Arizona: Halloween Billboard Highlights Fact That Marijuana Is Less Harmful Than Alcohol


Backers of a proposed 2016 ballot initiative to end marijuana prohibition in Arizona on Monday launched a Halloween-themed billboard that highlights the relative safety of marijuana compared to alcohol.

The orange and black ad, which satirizes “Reefer Madness”-style anti-marijuana propaganda, comes as opponents of the proposed initiative are ramping up efforts to scare voters into keeping marijuana illegal for adults. It features a screaming face and reads, “MARIJUANA: LESS toxic! LESS addictive! LESS scary than ALCOHOL!”

“Marijuana is illegal thanks to decades of anti-marijuana propaganda and fear mongering,” said campaign chairman J.P. Holyoak. “Once people find out it is actually safer than alcohol, they tend to agree it should not be a crime for adults to use it responsibly.

“Over the next 12 months, our opponents are going to do everything they can to scare Arizonans into keeping marijuana illegal,” Holyoak said. “We just want voters to remember that we’re talking about a substance that is proven to be less harmful than alcohol.”

Marijuana dependence is significantly less likely and less severe than than alcohol dependence, according to researchers at the National Academy of Sciences Institute of Medicine and the National Institute on Drug Abuse. The Centers for Disease Control and Prevention attribute more than 2,000 U.S. deaths per year to alcohol poisoning, whereas there has never been a confirmed marijuana poisoning death in history.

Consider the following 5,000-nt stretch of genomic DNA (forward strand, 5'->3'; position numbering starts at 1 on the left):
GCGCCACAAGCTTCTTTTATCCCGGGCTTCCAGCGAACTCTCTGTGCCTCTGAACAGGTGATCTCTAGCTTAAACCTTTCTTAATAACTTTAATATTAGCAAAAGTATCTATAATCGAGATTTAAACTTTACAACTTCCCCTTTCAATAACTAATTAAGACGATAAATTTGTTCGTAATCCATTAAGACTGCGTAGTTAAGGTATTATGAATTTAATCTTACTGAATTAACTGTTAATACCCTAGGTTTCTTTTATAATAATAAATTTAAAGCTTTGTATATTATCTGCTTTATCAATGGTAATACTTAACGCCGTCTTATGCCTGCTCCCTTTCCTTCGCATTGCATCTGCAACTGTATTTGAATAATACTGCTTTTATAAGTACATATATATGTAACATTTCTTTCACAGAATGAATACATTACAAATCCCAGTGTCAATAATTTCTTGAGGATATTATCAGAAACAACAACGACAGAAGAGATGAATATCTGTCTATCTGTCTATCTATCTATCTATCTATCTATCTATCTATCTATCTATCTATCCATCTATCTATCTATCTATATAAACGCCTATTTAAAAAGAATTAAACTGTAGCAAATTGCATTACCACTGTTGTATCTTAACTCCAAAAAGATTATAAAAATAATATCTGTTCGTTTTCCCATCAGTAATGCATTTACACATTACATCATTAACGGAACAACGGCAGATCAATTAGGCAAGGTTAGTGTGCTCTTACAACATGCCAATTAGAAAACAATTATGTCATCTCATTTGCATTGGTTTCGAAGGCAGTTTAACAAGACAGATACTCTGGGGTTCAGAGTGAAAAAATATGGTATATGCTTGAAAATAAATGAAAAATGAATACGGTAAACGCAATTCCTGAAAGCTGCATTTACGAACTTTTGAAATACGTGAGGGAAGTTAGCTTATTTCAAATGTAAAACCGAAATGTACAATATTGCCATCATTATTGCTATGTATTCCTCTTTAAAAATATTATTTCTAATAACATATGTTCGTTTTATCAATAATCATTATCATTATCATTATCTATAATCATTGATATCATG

Indiana: Schools Debut Bogus 'Weed Goggles' To Illustrate Reefer Madness


By Steve Elliott
Hemp News

Schools and anti-marijuana groups in Hancock County, Indiana, are debuting "marijuana goggles" at a community event this weekend, in what they call an effort to "fight teen drug use."

"The goggles allow the teens to see through the eyes of someone who has been smoking, without ever lighting up themselves," reports Jessica Smith at WISH TV.

"It's a huge problem in our community, underage drinking and use of substances," said wide-eyed Blair Viehweg, a Mount Vernon senior. "A lot of friends and teammates I've had have gotten caught and I just think it would make our community a better place if we eliminated it."

The teens on the Hancock County Youth Council -- a group of teens from four different high schools, with the goal of keeping other young people from drinking or doing drugs -- tried the goggles for themselves, "so they could use them to warn other students."

"It just blows my mind," Viehweg said. "It's definitely crazy to think it can do something like that to you." Yeah, Blair... it definitely IS crazy to believe that.

The students, while wearing the "marijuana goggles," took part in a simulated driving exercise. The goggles unexplainably take away the ability to see the color red, which of course makes seeing brake lights and stop lights harder.

Exactly why "marijuana goggles" would do that wasn't explained. I mean, I've smoked weed almost every day since 1977, and I can still see red just as clearly as hell.

U.S.: PR Firm Refusing Offers To Work On Christie Campaign Due To Anti-Pot Stance


Hemp Public Relations on Tuesday announced that they are refusing all multi-million dollar offers to provide their expertise to Governor Chris Christie’s presidential campaign. For good measure, Hemp Public Relations has issued a lifetime ban on Christie for all company events.

“Governor Christie has publicly said as president, he would "crack down" on states that have ended prohibitions on marijuana," said Ryan McCormick, cofounder of Hemp Public Relations. "We feel that anyone who would threaten to subvert the will of the people and claim that their own personal ideology trumps that of the people is an affront to the very foundation of America.

"For this reason, Hemp Public Relations will refuse to work or assist the Christie campaign in any capacity for any amount of money,” McCormick said.

Hemp Public Relations helps individuals and businesses in the marijuana industry to achieve greater visibility in the public eye through the media. The company is founded by Mark Goldman and Ryan McCormick, public relations professionals who are the creators of New York based Goldman McCormick PR ( and Legal PR Team (